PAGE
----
Senator Ted Cruz (R-TX) has been trying to drum up support for his Presidential campaign, and some of his tactics have been … odd. Most recently, he mailed letters to people in Iowa accusing them of “voting violations” and having “poor voting scores.” Doing that incurred the wrath of Paul Pate, the Secretary of State for Iowa. He was livid that Cruz would distribute literature “that misrepresents the role of my office, and worse, misrepresents Iowa election law.” For starters, contrary to the claims of said literature, voting is not mandatory in Iowa or anywhere else in the United States.
One such letter read:
“You are receiving this election notice because of low expected voter turnout in your area. Your individual voting history as well as your neighbors’ are public record. Their scores are published below, and many of them will see your score as well. CAUCUS ON MONDAY TO IMPROVE YOUR SCORE and please encourage your neighbors to caucus as well. A follow-up notice may be issued following Monday’s caucuses.”
Pate went on to explain that there is no such thing as “voter violations” that have to do with frequency of voting. His office also does not “grade” voters or keep records about how many times they vote in the Iowa Caucus. Nor does the Office of the Secretary of State distribute voter records. People can buy them — but only in accordance with the Iowa Code. Rick Wilson, a Republican strategist, noted that “social pressure stuff” only works when it’s subtle. Cruz’s attempt at forcing people to vote for him, however, was like a “sledgehammer” and probably only encouraged people to vote for other candidates. Indeed, one voter, Tom Hinkeldoy, was so disgusted that he announced his intention to vote for Marco Rubio instead.
A professor of political science at the University of North Iowa, Christopher Larimer, noted that while “get out the vote” mailings that call attention to people’s voting history and that of their neighbors can encourage voter turnout, the negative and threatening tone of the Cruz letters made it likely they would backfire. In addition, the parties keep the records of the caucus turnouts private. That means, the Cruz campaign won’t have access to those records and wouldn’t be able to send out the threatened follow-up notices.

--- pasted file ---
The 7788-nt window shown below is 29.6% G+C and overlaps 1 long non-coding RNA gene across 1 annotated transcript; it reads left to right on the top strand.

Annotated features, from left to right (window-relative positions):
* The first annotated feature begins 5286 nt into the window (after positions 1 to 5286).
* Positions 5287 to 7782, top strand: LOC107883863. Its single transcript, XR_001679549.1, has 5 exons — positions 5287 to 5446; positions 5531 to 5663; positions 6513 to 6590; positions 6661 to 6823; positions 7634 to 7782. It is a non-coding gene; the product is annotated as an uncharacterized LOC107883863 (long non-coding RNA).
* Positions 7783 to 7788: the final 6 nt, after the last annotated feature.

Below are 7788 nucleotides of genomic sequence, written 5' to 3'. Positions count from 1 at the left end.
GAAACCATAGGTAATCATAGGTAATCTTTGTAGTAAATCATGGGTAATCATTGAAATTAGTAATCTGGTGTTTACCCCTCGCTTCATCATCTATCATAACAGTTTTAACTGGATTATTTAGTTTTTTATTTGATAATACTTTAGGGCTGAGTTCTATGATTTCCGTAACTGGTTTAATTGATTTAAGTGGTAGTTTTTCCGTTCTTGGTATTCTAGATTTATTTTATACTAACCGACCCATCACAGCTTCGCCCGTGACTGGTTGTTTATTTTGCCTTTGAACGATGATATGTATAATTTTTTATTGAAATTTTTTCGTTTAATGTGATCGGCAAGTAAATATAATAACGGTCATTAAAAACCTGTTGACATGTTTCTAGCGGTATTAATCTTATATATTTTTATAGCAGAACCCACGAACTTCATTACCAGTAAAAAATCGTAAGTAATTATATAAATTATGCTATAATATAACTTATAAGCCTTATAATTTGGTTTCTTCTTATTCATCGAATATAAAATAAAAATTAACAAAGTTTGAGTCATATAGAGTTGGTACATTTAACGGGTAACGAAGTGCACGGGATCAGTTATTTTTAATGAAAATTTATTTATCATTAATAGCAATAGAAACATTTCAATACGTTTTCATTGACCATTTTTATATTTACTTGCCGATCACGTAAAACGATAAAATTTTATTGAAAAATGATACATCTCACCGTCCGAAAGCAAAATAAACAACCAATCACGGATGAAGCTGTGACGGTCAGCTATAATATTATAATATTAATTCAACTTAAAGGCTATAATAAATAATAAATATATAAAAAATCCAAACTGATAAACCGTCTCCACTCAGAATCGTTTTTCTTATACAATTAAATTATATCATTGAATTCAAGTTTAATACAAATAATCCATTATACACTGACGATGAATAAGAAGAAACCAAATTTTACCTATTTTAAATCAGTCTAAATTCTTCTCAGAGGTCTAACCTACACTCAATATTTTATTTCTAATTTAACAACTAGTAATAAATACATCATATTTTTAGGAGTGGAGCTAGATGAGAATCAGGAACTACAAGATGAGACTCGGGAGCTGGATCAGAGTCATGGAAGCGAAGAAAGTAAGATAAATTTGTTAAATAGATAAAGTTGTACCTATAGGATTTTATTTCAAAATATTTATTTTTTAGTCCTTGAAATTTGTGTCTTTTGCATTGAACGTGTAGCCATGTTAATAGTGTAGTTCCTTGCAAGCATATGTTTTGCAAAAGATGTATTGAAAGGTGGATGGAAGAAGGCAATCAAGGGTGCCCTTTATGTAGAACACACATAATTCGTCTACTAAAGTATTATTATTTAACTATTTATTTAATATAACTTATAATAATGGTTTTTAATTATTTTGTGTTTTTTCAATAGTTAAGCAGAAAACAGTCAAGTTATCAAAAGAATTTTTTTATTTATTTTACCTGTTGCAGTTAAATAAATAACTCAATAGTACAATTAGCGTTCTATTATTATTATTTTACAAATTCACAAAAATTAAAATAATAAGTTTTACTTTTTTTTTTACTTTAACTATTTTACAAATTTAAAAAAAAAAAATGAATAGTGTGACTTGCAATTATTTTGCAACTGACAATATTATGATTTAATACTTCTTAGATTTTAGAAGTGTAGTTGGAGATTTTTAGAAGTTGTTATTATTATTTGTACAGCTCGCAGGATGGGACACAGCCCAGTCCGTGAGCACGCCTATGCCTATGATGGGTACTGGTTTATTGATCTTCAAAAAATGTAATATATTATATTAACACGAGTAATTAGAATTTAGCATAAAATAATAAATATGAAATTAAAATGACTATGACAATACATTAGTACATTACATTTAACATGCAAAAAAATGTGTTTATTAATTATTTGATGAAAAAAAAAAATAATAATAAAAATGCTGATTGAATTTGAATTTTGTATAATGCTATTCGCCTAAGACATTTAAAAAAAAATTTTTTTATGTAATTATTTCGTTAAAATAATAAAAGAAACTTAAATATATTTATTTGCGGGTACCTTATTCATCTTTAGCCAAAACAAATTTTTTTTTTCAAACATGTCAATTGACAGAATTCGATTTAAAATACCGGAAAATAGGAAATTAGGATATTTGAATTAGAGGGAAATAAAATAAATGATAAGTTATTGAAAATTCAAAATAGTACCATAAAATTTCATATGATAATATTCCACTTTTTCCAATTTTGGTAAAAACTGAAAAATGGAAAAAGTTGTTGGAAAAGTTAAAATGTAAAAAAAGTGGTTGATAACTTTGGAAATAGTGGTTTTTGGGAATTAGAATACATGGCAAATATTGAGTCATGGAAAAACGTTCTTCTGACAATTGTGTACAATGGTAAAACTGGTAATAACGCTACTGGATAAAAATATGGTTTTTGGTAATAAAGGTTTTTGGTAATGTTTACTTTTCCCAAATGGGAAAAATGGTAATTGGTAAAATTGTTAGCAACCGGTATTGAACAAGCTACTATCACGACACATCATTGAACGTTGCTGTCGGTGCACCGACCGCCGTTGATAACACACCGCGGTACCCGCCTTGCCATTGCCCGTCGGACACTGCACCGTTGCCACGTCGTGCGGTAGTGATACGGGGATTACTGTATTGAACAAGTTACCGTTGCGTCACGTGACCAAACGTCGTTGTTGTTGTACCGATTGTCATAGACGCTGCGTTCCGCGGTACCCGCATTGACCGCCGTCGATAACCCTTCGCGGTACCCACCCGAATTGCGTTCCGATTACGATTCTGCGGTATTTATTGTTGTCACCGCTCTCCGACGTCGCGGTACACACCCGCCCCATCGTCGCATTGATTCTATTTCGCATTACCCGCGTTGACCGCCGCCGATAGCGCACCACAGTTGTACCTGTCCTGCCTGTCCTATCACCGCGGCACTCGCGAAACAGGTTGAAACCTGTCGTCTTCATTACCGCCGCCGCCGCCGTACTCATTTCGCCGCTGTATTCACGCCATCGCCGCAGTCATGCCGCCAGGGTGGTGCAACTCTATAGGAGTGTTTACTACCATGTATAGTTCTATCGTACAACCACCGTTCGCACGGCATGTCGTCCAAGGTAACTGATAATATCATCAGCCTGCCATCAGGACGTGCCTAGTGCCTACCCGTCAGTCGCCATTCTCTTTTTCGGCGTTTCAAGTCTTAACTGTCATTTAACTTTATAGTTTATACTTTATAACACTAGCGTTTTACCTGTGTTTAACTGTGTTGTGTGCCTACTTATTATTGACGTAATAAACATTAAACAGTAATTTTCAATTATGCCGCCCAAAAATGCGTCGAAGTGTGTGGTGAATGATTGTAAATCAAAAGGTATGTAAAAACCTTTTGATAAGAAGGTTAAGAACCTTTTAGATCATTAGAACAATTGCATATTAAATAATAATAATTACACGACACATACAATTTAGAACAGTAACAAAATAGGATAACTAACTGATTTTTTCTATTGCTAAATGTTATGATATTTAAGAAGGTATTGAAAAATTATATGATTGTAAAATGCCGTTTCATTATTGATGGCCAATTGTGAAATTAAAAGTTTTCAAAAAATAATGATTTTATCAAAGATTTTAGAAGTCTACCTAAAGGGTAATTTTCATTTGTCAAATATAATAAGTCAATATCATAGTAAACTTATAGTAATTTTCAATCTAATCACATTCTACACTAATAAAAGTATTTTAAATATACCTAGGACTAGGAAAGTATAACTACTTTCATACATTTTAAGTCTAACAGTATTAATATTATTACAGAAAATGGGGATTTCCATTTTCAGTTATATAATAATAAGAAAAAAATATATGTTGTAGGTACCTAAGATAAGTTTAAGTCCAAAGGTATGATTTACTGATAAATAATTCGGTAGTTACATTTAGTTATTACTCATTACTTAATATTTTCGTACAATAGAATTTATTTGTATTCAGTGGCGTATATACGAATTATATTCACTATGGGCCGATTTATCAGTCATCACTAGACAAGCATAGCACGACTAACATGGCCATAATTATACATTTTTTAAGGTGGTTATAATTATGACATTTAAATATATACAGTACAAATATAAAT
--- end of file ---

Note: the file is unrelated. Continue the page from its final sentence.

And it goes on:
As of Saturday, Cruz has refused to apologize for sending out the letters. He has said he sees nothing wrong with encouraging Iowa citizens to vote. Despite the contretemps over the letters, Cruz secured more votes than any other Republican in the caucus, even beating out the national front-runner, Donald Trump, who came in second. Many evangelical voters preferred Cruz over the other candidates. Senator Marco Rubio of Florida placed third. Iowa has 30 Republican delegates, and Cruz won eight of them. Trump and Rubio both secured seven, Ben Carson won three, and the remaining candidates each gained one. Of the 2472 delegates available, a candidate needs to gain at least 1237 to secure the nomination. While winning in Iowa can give a candidate momentum to stay in the election, it does not guarantee victory. Republican candidates in particular have crashed and burned later in the election despite a victory in Iowa. In 2012, for example, Rick Santorum had won in Iowa only to lose the nomination to Mitt Romney.